U of S | Mailing List Archive | alt-photo-process-l | RE: Printing gum with little pigment

RE: Printing gum with little pigment

I actually was not able to read and concentrate on alt for a few days, so I am coming back to all the postings. I am actually examining my test prints not their scans so I have an advantage here. Once again my conclusion is that contrast (the amount of visibly separated steps on the test tablet) is not dependent on pigment concentration. I would also conclude that amount of pigment and exposure are not correlated, both high and low pigmnet concentrations end up with the same exposure for best results.
Testing pigment concentration, exposure and dichromate concentration could be a wonderful set of experiments to explore in a clasroom setting. The students are not biased and a number of experiments can be done at the same time.

Date: Fri, 16 Jan 2009 16:33:24 -0700
From: zphoto@montana.net
Subject: Re: Printing gum with little pigment
To: alt-photo-process-l@usask.ca

Oh, Marek,
I did this years ago and cannot find that I photographed my wedges tho I did for all other things I did, so I'm on it again.  I'll do it and let you know.  The more of us that test it the more we can see if it is quantifiable.  I have 3 31 step 4x5 wedges so I can do 3 side by sides same paper, same drying time, same everything at once, just by cutting pigment in half and then again, does that sound good? The adage is that less pigment/longer tonal range and more pigment/shorter tonal range but I have always wondered if, in fact, the shorter tonal range was due to choosing the same exposure time for a darker pigmented layer that would in turn therefore (since it might require more exposure) produce a shorter scale--which, in theory is not really a proof of longer tonal scale.  So one would have to make sure to overexpose the step wedge on both accounts so that there would be at least 2 blocked up steps merged at 1 to make sure maximum black is achieved.
The deal is this, though:  Sookang Kim's gums are NOT beautiful because of some technique, IMHO, they are beautiful because 1) she has chosen effective subject matter and 2) she has mastered the process with, I would assume lots and lots of practice.  it's like someone who is a concert pianist--I'd love to be like them but when it gets down to it, do I want to devote hours and hours per week of practice? With gum, yes, with pianos, no. 
I don't think there is a Holy Grail of gum nor a Holy Secret...but damn her prints are gorgeous.  What I like most about them is that they are simple and simply lit.  Like the tea bag.  I, too, am very seduced by large size, and actually very seduced by maestros of any process.
Now she might just prove me wrong and say that she only does a couple gum prints a year and my theory is shot full of holes, but I doubt it.
BTW I've had a couple people tell me Livick no longer does gum--is that really the case?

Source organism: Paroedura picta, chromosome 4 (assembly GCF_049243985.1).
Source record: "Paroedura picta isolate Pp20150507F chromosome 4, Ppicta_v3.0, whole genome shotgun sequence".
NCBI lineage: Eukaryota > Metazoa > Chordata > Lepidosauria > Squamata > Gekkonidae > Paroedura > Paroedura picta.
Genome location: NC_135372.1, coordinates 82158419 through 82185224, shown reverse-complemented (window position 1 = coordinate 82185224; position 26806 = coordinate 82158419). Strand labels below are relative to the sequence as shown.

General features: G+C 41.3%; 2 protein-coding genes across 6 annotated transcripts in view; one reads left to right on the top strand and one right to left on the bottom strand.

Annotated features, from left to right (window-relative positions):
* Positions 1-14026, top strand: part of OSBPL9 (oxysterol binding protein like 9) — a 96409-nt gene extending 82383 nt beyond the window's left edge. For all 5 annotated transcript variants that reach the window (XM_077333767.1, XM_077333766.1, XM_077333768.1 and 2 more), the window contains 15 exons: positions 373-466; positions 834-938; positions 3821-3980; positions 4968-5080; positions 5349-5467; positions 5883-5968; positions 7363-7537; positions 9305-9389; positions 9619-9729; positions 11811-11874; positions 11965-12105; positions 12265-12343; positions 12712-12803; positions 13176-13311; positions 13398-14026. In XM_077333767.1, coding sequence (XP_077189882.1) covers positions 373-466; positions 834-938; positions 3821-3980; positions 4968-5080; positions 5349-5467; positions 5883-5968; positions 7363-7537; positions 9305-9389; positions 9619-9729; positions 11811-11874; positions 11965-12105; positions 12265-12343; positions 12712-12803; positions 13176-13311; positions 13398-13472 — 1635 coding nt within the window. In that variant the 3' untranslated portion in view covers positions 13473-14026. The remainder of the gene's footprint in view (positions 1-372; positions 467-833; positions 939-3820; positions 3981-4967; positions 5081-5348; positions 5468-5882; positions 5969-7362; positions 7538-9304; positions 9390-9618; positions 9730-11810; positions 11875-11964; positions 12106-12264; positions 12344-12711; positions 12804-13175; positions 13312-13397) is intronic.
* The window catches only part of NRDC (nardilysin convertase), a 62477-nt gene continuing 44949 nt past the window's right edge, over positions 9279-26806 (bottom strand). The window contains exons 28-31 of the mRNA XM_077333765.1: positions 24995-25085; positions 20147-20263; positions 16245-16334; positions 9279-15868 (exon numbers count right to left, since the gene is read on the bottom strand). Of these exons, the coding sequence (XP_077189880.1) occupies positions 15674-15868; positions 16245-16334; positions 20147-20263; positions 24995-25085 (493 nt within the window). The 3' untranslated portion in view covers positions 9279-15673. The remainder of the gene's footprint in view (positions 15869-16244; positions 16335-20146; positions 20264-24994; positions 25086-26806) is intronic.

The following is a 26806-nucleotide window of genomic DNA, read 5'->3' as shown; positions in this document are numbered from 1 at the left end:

Christina Z. Anderson
----- Original Message -----
Sent: Friday, January 16, 2009 4:05 PM
Subject: RE: Printing gum with little pigment

Here is where the argument breaks down. What you consider a weak/moderate pigment I might be using and defining as strong. The only way for you to convince yourself of the validity of your assumption is to cut the pigment concentration in half or quarter and print something side by side. I am looking for people that have done it already and can share the actual prints/test strips.

> Date: Fri, 16 Jan 2009 22:01:40 +0200
> From: mail@loris.medici.name
> Subject: Re: Printing gum with little pigment
> To: alt-photo-process-l@usask.ca
> Thanks for sharing these Marek.
> I regularly print gum from negatives calibrated for Cyanotype, something
> like log 1.5 ES (= 15 steps with the 31-step tablet - each step = log 0.1)
> using weak / weak-moderate pigment concentrations, getting full detail
> starting from shadows up to the highlights. So I definitely believe in
> le ss pigment = more range -> it's in parallel to my experience...
> Regards,
> Loris.
> 16 Ocak 2009, Cuma, 7:33 pm tarihinde, Marek Matusz yazmış:
> >
> > Hi all
> > I was waiting for a dry spell to bring this up. A while back Judy made a
> > statement that printing gum with little or no pigment allows for a very
> > e xtended range. I looked back through the Post Factory issues and really
> > could not find examples. Hey Judy thanks for sparking my interest.
> > Since I was messing around with the post-flash and was getting good
> > results in extending tonal range of the print I decided to do some
> > experimentation and actually print some test prints.
> > http://picasaweb.google.com/marekmatusz1/ExtendedGumRange#
> >
> > Two sets of tests are done with same water/gum/dichromate but different
> > pigment concen trations. I have made different exposures and tested two
> > development times. I used indantrone blue which is a wonderful dark blue
> > and non-staining. I can not see that low pigment concentration extends the
> > rane of gum print, to the contrary it allows less steps to be separated on
> > a standard step tablet. One of the tests is also a good illustration of
> & gt; how delicate highlights with dark shadows can be printed with the same
> > negative with the postflash.
> > Anybody else want to chime in. It would be great to see some
> > illustrations. A picture is worth a thousand words.
> > This contrast vs. pigment issue has been on my mind for a while.
> > Marek

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